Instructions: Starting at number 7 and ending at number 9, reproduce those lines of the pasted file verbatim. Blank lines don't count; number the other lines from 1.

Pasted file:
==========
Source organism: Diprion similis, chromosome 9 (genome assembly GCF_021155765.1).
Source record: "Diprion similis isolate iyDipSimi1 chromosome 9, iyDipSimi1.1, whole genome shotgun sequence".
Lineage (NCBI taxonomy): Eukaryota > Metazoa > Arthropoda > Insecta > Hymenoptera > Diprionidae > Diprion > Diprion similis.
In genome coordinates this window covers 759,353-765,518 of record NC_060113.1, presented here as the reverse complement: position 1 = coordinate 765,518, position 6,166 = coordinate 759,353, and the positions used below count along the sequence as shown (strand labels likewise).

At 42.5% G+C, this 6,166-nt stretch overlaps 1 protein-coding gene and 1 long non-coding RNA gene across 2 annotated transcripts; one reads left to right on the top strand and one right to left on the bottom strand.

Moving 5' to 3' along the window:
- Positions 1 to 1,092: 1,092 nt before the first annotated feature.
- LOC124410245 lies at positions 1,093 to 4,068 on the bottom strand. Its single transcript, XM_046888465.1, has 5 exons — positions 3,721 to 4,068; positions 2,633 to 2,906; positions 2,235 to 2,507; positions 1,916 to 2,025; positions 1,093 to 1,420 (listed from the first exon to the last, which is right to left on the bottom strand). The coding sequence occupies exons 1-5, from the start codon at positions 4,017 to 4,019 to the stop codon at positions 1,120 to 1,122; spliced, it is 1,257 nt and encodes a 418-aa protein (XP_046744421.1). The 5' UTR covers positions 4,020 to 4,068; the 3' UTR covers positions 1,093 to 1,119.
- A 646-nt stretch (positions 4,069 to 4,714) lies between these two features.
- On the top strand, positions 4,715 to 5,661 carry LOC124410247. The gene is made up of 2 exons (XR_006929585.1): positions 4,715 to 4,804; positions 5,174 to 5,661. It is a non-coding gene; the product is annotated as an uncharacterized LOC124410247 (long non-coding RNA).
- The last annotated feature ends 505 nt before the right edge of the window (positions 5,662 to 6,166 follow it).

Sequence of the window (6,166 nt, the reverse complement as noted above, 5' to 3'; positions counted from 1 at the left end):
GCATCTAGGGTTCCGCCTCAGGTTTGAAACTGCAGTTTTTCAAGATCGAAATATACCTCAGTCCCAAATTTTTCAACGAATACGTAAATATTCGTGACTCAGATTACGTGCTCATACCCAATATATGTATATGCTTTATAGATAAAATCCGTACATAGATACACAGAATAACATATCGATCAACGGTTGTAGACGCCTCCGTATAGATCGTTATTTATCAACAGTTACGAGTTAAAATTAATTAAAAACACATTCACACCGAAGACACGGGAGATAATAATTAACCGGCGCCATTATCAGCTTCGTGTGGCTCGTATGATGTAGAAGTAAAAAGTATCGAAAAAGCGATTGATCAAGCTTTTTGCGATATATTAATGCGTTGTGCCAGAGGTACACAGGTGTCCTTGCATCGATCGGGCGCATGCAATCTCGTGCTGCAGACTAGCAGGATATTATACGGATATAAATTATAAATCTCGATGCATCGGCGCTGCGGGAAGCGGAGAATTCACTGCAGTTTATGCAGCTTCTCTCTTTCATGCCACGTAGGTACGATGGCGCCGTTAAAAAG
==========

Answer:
- Positions 1 to 1,092: 1,092 nt before the first annotated feature.
- LOC124410245 lies at positions 1,093 to 4,068 on the bottom strand. Its single transcript, XM_046888465.1, has 5 exons — positions 3,721 to 4,068; positions 2,633 to 2,906; positions 2,235 to 2,507; positions 1,916 to 2,025; positions 1,093 to 1,420 (listed from the first exon to the last, which is right to left on the bottom strand). The coding sequence occupies exons 1-5, from the start codon at positions 4,017 to 4,019 to the stop codon at positions 1,120 to 1,122; spliced, it is 1,257 nt and encodes a 418-aa protein (XP_046744421.1). The 5' UTR covers positions 4,020 to 4,068; the 3' UTR covers positions 1,093 to 1,119.
- A 646-nt stretch (positions 4,069 to 4,714) lies between these two features.